Change can be a funny thing. A few of weeks into coaching with her, a client told me of her experience the weekend before while she was out with family friends: she’d found herself that day feeling so relaxed and happy laughing with them that she thought she must be pretending.
She’d been experiencing depression for several years and it had been so long since she’d felt good like that, it almost didn’t feel like it was her.
To be suddenly feeling so good was quite a surprise.
Another client commented recently on how much better she felt, saying “It’s a bit of a shock really”. For many people it is still a surprise to realise how we can change our less useful patterns. Presenter and trainer, Amanda Fleming, calls it ‘composting our crap’. We really are our own recycle system!
Such changes are often a delightful experience, of course, and sometimes they can feel a little unsettling. A friend once commented that she didn’t want to ‘lose herself’ if she dealt with some of her emotional issues. She was scared of the unknown, of not being who she knew herself to be. We can often think, ‘at least I know who I am’ (better the devil you know …!). Because who would you be without your stress, grouchiness or your eagerness to please?
That’s a damn good question to answer, actually. Who would you be?
So, where to start?
Ease your way into change. Anytime our status quo shifts and we move out of our comfort zone it can feel a little scary. I remember when I went sky diving for the first time: I really wanted to go, but that didn’t stop me freaking out when it came time to jump!
One way to ‘test drive’ an alternative You is to remember a time you were your Best Self – you know, you on a really good day. Take yourself back to that moment and notice how it feels, how you’re being. There is often more lightness of spirit, ease, laughter, warmth. This is closer to the real You than any moment of grouchiness, stress or sadness. It isn’t so scary, is it?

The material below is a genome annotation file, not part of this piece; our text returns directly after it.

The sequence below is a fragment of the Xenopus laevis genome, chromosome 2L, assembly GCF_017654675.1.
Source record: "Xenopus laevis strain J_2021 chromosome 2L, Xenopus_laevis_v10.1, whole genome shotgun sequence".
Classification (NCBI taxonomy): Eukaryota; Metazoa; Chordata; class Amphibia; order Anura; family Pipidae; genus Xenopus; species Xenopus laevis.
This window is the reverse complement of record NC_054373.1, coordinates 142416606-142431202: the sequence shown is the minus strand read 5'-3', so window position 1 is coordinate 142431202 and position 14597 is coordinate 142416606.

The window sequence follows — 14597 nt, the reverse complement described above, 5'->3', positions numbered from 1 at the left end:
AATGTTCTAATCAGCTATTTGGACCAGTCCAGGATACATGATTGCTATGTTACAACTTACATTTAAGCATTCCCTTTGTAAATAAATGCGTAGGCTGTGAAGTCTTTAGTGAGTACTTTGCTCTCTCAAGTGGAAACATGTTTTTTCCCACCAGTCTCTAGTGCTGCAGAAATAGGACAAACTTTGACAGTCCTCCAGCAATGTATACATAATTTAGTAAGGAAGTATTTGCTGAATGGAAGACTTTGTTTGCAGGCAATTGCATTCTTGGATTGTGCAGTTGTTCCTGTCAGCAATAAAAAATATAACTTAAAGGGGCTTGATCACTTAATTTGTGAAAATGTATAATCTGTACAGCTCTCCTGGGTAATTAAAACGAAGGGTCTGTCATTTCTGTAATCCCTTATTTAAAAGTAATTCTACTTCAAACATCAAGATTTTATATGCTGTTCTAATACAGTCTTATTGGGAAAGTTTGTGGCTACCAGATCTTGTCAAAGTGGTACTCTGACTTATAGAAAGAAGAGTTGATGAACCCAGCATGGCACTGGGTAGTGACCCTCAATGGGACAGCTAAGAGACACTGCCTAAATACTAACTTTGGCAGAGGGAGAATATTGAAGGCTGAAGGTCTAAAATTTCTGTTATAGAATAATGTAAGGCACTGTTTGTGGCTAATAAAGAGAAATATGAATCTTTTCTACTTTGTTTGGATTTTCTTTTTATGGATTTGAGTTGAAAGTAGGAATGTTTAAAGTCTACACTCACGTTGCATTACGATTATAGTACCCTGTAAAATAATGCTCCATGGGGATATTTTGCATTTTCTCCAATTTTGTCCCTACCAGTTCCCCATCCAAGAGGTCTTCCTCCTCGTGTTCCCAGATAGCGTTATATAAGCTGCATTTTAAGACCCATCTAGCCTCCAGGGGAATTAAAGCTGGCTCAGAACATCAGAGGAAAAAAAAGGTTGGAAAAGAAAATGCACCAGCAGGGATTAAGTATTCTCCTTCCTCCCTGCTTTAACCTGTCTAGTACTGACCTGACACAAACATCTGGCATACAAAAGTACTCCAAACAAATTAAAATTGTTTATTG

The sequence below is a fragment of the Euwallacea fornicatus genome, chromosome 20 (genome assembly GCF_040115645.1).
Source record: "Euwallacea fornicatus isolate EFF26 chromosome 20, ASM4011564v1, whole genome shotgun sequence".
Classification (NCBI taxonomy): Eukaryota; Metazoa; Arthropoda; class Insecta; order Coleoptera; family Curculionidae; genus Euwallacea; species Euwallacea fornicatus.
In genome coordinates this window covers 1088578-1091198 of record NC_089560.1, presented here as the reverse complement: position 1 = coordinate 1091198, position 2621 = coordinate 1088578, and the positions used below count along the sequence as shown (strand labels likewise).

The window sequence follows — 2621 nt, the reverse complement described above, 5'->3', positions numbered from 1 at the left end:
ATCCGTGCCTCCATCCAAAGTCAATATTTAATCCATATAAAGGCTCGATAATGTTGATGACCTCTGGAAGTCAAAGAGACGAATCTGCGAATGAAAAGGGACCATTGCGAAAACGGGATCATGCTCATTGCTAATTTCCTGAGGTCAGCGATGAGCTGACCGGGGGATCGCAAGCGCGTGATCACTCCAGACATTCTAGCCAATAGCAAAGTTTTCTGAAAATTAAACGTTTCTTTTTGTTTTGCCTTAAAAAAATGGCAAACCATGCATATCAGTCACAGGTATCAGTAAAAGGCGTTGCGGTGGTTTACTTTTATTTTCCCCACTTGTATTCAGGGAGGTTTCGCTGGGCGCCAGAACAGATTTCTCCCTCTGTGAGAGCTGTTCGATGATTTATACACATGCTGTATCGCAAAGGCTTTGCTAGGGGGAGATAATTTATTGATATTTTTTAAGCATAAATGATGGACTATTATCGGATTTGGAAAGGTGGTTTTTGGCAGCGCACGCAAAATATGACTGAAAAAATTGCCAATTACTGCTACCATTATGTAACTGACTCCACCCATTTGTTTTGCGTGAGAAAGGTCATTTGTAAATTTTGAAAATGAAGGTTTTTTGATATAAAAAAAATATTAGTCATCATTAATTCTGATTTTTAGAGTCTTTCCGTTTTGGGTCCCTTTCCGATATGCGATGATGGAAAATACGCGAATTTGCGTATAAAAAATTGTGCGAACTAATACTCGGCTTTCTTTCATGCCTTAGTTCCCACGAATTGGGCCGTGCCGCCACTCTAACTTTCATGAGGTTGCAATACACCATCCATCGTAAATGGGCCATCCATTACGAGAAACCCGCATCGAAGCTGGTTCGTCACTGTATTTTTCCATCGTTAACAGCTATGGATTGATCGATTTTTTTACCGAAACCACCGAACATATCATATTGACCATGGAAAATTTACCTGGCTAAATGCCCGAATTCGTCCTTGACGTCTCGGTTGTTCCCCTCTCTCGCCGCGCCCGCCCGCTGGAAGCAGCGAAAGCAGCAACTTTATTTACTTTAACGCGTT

If you’re a client of mine you will remember test driving an alternative You when we were outcome setting – when you visualise yourself the way you want to be. This is another good way of warming up, getting used to how you want to be, whilst also fine-tuning it. In the visualisation process you can also check what else you want to factor in (it’s called ecology in NLP terms). For instance, the people-pleasers out there will want to make sure that when they are looking after their own needs more, that they can still give to others. You’re not removing your ability to say yes, you’re just not saying yes to everything and everyone anymore!
One step at a time, you know.
Visualising how you want to be also gives you a chance to get used to the idea and for your brain to start laying down neural pathways of the new way of being. Otherwise it can feel so out of reach or impossible that we don’t feel able to make the change. A woman came to see me earlier this year with a phobia of driving. She’d had this fear for most of her adult life – being able to drive herself anywhere, anytime, comfortably and confidently was a giant leap for her. So before we did any change-work I asked her to spend a week imagining and day dreaming about how her life will be when she could drive easily. As she got used to the idea it also felt more real and more possible. When we came to change the old fear response, she was ‘psyched’ for it and the change was easy.
Experiencing a new way of being – whether it’s more relaxed, confident, focused or happy – can be a bit like buying a new leather coat. You buy it because it looks good, feels good and you like it. However, when you wear if for the first few times it feels a little stiff and you’re really aware of it on your body. It still looks good and feels good, it’s just a little unfamiliar and maybe even clunky. Over time you wear it in and it begins to soften up and feel more comfortable. Soon you forget you have it on, it feels like part of you. So it is with changing patterns of beliefs, emotions and behaviours. We soon settle into the new improved version of ourselves.
And soon enough it’s what I call our ‘new normal’.
Yes, sometimes normal is good!